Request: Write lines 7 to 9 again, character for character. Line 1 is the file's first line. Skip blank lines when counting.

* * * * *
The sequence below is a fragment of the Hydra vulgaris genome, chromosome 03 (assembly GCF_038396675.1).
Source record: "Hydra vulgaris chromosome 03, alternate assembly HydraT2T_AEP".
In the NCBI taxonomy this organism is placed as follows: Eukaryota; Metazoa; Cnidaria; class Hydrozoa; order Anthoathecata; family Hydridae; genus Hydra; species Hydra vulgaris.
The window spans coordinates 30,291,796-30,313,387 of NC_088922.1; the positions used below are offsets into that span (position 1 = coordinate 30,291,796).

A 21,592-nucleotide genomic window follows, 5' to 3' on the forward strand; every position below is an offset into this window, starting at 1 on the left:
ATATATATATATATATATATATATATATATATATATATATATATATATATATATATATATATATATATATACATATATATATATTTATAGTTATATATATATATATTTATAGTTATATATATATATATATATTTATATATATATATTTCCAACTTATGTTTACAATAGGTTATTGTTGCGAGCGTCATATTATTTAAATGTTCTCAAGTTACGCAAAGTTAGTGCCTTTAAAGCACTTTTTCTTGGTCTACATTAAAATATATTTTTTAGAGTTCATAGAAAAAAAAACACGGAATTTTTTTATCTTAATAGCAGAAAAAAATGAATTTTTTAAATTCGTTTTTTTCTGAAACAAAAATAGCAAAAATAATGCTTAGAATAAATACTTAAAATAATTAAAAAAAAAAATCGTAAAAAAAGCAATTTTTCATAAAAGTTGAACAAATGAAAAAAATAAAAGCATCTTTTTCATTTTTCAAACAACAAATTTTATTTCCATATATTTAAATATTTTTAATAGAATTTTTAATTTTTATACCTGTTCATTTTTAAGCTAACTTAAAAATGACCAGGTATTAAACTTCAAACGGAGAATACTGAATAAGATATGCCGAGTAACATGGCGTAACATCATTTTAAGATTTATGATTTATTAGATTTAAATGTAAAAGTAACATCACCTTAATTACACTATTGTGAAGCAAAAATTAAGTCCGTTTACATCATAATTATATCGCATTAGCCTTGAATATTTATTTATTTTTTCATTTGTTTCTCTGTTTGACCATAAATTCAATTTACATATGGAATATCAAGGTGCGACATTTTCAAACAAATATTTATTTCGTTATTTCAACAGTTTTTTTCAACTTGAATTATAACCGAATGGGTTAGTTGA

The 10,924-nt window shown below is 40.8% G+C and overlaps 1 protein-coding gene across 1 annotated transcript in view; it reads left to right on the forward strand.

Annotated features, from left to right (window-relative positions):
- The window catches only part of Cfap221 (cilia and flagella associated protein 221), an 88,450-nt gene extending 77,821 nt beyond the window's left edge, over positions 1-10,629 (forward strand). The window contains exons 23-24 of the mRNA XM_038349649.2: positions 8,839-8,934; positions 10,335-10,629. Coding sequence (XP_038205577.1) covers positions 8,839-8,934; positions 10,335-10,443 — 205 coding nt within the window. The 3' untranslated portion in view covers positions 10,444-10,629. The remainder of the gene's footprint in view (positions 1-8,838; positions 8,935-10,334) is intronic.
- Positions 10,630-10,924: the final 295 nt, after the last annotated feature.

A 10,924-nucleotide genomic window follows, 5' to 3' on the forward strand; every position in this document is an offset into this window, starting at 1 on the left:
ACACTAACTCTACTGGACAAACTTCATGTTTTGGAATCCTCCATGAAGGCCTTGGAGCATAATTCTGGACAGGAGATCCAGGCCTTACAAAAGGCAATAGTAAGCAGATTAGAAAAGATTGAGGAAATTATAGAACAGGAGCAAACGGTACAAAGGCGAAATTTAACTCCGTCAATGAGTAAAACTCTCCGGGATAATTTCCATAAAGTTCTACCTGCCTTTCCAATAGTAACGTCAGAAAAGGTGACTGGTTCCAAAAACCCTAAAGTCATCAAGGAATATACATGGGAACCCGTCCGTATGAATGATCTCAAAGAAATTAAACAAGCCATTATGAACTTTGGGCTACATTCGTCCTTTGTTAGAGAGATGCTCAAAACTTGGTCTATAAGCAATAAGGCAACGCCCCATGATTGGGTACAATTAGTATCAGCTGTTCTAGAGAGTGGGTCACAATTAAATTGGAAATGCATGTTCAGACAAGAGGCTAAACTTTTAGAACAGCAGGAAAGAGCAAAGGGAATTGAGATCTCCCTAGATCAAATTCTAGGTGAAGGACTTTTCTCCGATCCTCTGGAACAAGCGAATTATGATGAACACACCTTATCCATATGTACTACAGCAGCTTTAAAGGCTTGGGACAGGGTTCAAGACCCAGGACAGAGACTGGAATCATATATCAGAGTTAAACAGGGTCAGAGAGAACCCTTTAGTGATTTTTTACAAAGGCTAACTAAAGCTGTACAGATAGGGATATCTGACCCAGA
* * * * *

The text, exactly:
The 10,924-nt window shown below is 40.8% G+C and overlaps 1 protein-coding gene across 1 annotated transcript in view; it reads left to right on the forward strand.

Annotated features, from left to right (window-relative positions):
- The window catches only part of Cfap221 (cilia and flagella associated protein 221), an 88,450-nt gene extending 77,821 nt beyond the window's left edge, over positions 1-10,629 (forward strand). The window contains exons 23-24 of the mRNA XM_038349649.2: positions 8,839-8,934; positions 10,335-10,629. Coding sequence (XP_038205577.1) covers positions 8,839-8,934; positions 10,335-10,443 — 205 coding nt within the window. The 3' untranslated portion in view covers positions 10,444-10,629. The remainder of the gene's footprint in view (positions 1-8,838; positions 8,935-10,334) is intronic.